Amanda Abrams is a Washington, DC-based journalist who has written feature stories for The Washington Post, Christian Science Monitor, and Washington City Paper.

See other articles related to: the brass knob, editors choice

This article originally published at http://dc.urbanturf.com/articles/blog/end_of_an_era_at_the_brass_knob/2644


  1. BIG LOSS said at 3:15 pm on Friday November 5, 2010:

    A devastating loss for those of us who have used the Knob over the years as “the” place to get fixtures for our homes!!!

  1. RuthieatCommunityForklift said at 6:07 pm on Friday November 5, 2010:

    Ruthie from the Community Forklift nonprofit thrift store here -

    We’re sad too!!!  This is a real loss; the Brass Knob and Ron have been such a treasure for so many years.  He certainly deserves a trip to Hawaii, but I hope he comes back to visit frequently; I don’t think anyone else knows quite as much about DC’s architectural history.

    It has always been nice to be able to send folks to the Brass Knob if they couldn’t find what they needed here.  And Ron’s been very supportive of Community Forklift since we opened 5 years ago (in fact, he sometimes gave us items that were too modern for his shop). 

    So we were definitely honored when he told us he would entrust us with any leftover stock.  It is true that no one could fill Ron’s shoes, but we’ll try our best to live up to the responsibility of serving the architectural salvage community here in the DC area.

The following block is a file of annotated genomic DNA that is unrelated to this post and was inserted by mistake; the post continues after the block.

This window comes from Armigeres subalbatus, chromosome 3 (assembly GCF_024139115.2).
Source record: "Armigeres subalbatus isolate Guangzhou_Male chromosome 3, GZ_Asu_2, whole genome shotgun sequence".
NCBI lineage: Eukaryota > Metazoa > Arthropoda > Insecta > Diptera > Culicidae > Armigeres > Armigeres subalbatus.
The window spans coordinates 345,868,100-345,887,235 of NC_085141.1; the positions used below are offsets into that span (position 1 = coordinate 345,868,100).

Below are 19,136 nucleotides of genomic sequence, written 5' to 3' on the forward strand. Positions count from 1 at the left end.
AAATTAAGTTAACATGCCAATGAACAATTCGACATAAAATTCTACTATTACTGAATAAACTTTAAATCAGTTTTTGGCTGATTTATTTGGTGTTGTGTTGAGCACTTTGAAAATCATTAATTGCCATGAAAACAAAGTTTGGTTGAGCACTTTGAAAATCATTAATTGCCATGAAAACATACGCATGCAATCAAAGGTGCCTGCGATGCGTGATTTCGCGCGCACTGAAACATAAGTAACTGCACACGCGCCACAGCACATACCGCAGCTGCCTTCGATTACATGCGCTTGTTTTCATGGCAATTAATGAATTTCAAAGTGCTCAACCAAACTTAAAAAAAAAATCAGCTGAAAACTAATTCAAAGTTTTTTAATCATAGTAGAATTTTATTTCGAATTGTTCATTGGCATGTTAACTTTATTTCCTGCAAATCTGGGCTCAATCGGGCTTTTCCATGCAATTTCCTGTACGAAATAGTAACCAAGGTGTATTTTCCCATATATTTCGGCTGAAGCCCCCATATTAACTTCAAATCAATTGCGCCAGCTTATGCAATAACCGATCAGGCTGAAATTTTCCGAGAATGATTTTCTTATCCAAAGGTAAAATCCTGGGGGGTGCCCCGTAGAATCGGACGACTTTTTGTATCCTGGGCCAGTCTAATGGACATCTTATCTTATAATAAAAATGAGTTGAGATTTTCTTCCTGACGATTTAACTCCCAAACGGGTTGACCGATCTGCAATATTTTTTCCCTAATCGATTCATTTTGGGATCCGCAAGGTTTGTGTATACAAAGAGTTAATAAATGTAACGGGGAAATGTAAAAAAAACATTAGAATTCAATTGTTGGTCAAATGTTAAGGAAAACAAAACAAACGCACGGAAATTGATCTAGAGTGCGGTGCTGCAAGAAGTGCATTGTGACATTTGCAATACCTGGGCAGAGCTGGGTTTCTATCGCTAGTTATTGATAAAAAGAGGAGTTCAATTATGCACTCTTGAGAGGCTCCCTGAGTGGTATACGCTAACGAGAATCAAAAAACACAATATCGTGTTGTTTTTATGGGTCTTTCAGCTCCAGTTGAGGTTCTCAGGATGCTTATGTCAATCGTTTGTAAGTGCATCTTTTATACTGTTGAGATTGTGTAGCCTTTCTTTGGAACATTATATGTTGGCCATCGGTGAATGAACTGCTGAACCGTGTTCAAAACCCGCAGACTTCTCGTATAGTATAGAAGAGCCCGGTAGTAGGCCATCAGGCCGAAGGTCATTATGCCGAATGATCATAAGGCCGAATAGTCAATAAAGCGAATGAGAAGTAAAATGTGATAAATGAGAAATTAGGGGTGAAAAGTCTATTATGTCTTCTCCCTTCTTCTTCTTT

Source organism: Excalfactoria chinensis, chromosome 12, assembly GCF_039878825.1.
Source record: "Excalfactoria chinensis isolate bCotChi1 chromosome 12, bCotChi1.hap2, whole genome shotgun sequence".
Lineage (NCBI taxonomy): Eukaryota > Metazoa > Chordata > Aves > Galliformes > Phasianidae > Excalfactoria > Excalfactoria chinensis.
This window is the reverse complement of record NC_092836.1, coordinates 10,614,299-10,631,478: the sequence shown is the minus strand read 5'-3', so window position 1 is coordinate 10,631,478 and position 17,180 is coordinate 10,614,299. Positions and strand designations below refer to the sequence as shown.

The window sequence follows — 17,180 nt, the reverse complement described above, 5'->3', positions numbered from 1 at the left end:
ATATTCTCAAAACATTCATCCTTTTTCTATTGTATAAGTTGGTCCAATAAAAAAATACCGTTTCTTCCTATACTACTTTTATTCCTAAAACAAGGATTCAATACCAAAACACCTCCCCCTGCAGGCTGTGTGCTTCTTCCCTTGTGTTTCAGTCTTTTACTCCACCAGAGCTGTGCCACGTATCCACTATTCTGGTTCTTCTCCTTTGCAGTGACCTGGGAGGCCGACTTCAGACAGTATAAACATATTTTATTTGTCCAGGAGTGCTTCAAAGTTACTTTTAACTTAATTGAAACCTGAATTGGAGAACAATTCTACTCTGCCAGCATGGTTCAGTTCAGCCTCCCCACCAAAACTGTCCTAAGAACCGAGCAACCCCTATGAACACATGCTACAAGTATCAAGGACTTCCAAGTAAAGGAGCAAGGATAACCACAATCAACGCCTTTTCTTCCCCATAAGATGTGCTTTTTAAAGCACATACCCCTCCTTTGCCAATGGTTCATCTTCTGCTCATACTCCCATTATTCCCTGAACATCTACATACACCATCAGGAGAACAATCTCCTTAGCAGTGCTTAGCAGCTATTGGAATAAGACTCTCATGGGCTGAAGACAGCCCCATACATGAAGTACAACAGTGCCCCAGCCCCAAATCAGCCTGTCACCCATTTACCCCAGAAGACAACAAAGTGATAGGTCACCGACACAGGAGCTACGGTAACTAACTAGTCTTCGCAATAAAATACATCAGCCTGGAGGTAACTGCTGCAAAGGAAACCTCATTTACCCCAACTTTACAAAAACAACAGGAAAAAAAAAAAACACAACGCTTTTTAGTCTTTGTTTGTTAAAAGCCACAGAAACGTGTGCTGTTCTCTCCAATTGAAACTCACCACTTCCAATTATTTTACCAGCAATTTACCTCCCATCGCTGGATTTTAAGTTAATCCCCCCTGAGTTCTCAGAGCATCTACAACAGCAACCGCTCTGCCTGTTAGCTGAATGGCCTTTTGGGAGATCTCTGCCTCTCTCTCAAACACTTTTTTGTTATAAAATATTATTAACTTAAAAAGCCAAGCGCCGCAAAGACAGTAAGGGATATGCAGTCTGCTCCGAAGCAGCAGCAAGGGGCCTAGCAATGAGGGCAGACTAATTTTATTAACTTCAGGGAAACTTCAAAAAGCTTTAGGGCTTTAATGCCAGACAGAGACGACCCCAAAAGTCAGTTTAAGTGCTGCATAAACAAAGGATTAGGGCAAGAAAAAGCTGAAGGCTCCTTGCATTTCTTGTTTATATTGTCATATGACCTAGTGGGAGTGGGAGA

As part of our nonprofit mission to make repairs affordable, we do accept building materials, tools, and renovation items from all eras.  However, we recognize the beauty and higher quality of vintage items, and know that there’s a real need among folks searching for items for historical restorations. 

    So, last year, we opened a “Salvage Arts” department to highlight the Victorian items and architectural salvage we receive, and to separate them from the modern stuff.  We hope that this is helpful, and if any Brass Knob fans come to visit, we would appreciate any advice or feedback that they have to share.


  1. K David Meit said at 11:57 am on Monday November 8, 2010:

    A real loss for those of us managing historical apartment buildings in DC. They were a great source of cast iron radiators, original crystal door knobs and everything in between. They will be missed.

  1. M Daniels said at 4:23 pm on Monday November 8, 2010:

    This is an AMAZING store. I’m truly sorry to see it close. A real DC treasure.

  1. Sarah said at 2:29 pm on Tuesday November 9, 2010:

    Mark, your next task is finding out what will become of the amazing warehouse space.

  1. Jamie Black said at 8:55 pm on Sunday November 21, 2010:

    I will miss my first haven. My husband & I restored our home with many fixtures door tub sinks faucets medicine cabinets etc after our house fire on Christmas evening in 2000. Oh my anytime I needed something unique or antique I shop at the Knob OMG this is not good. This sadden my heart